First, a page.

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QUESTION: Can the universal component of the Fast Track prevention programme reduce behaviour problems in the classroom?
Primary schools in neighbourhoods with high rates of delinquency and juvenile arrests in 4 US regions.
6715 children who were in first grade in 12 participating schools and who were not high risk children.
Schools matched on size, achievement levels, poverty, and ethnic composition were allocated to intervention (198 classrooms) or control (180 matched comparison classrooms) conditions. The intervention consisted of 57 lessons. 40% of the lessons focused on skills related to understanding and communicating emotions, 30% on skills for increasing positive social behaviour, and 30% on self control and other steps in social problem solving. Lessons were taught 2–3 times/week for 20–30 minutes each from mid September to May.
Main outcome measures
Children's behaviour was assessed by teacher report (Teacher Observation of Classroom Adaptation—Revised and the Social Health Profile) and peer reports of social behaviour. Observers rated the classroom atmosphere. Outcomes were reported at the classroom (not individual student) level.
In hierarchical linear modelling analyses, the intervention was more effective than no intervention for reducing peer reports of aggression (p=0.03) and hyperactive and disruptive behaviour (p=0.02) (table); no difference was seen for peer reports of prosocial behaviour or ratings of most liked children. The groups did not differ for teacher ratings of behaviour. Classrooms in the intervention group were rated as having a more positive classroom atmosphere (p<0.01) than those in the control group (table).
The Fast Track prevention programme improved behaviour (according to peer reports) and ratings of classroom atmosphere. Teacher reports did not show a difference in behaviour.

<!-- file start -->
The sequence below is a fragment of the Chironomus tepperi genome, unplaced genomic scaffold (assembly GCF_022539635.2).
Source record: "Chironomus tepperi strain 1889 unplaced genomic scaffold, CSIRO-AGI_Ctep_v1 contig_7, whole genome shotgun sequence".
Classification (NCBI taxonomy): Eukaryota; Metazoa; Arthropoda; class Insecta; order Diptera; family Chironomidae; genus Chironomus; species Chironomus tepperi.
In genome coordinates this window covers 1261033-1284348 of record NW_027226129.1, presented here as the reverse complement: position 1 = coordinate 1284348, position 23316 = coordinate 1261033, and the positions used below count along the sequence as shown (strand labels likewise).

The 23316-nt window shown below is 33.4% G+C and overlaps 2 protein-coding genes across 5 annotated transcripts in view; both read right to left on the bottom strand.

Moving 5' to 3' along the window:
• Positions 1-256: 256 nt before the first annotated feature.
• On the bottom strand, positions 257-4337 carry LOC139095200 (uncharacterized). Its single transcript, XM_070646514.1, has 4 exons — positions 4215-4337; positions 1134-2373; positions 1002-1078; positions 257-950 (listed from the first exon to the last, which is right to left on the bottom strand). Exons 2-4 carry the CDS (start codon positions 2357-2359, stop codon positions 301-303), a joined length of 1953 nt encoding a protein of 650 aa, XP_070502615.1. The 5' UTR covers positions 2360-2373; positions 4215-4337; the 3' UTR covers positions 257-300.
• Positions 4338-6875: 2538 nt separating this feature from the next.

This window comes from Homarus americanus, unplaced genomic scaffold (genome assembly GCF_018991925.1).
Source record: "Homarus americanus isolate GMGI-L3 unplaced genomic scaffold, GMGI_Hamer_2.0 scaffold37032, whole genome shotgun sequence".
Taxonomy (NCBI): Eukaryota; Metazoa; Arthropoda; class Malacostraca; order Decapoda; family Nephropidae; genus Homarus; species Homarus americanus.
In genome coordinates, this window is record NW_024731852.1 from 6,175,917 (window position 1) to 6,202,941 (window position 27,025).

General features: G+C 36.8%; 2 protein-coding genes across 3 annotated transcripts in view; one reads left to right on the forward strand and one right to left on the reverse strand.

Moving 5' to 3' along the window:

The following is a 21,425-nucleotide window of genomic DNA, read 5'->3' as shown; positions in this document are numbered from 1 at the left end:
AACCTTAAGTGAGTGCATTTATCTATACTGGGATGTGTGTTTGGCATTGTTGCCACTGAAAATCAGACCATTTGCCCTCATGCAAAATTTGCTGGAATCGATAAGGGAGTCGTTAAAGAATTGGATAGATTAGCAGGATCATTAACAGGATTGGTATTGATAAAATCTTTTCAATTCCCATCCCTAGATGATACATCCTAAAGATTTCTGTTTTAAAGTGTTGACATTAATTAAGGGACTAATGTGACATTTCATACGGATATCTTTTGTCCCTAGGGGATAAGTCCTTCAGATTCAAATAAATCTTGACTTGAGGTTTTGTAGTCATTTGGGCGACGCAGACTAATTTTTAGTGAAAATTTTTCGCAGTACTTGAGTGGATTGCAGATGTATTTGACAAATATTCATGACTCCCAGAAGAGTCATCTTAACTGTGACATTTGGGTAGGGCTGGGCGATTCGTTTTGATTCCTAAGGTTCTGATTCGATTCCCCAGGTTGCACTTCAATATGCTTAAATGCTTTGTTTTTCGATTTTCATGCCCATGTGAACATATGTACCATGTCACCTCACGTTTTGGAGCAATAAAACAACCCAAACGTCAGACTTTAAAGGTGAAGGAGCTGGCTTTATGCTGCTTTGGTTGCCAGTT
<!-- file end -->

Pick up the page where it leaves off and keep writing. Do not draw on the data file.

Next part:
The Fast Track Prevention Trial is a large carefully done study aimed at preventing conduct problems. It has many strengths. The design was strong: a randomised controlled trial with the unit of assignment being an entire school. The intervention programme was guided by a well developed model of the development of antisocial behaviour in children. The programme consisted of 7 elements (6 targeted elements and 1 universal element) that focused on the children, the parents, and the teachers. The assessment procedures included data from the children themselves, parents, teachers, and peers. A combination of paper and pencil reports (eg, checklist data) and observational data (eg, behavioural observations in school) were used. The positive outcomes were reported not only by parents, teachers and children but by independent observations as well.
After only 1 year of intervention, modest positive results were seen. The results were mixed, however, with parent and teacher behavioural ratings showing no differential problem reduction between groups, but independent observations showed substantial improvements in disruptive behaviour in the intervention group in the school but not in the home.
It is too early to know whether the intervention will be successful in bringing about clinically important levels of reduction in antisocial behaviour in these high risk children (ie, reductions of a magnitude and consistency that would be meaningful to clinicians). As the study progresses, the answer to this question will become more apparent. One of the challenges the investigators face in subsequent years is to keep attrition rates low. Those rates are not presented as clearly as they might be in the present reports.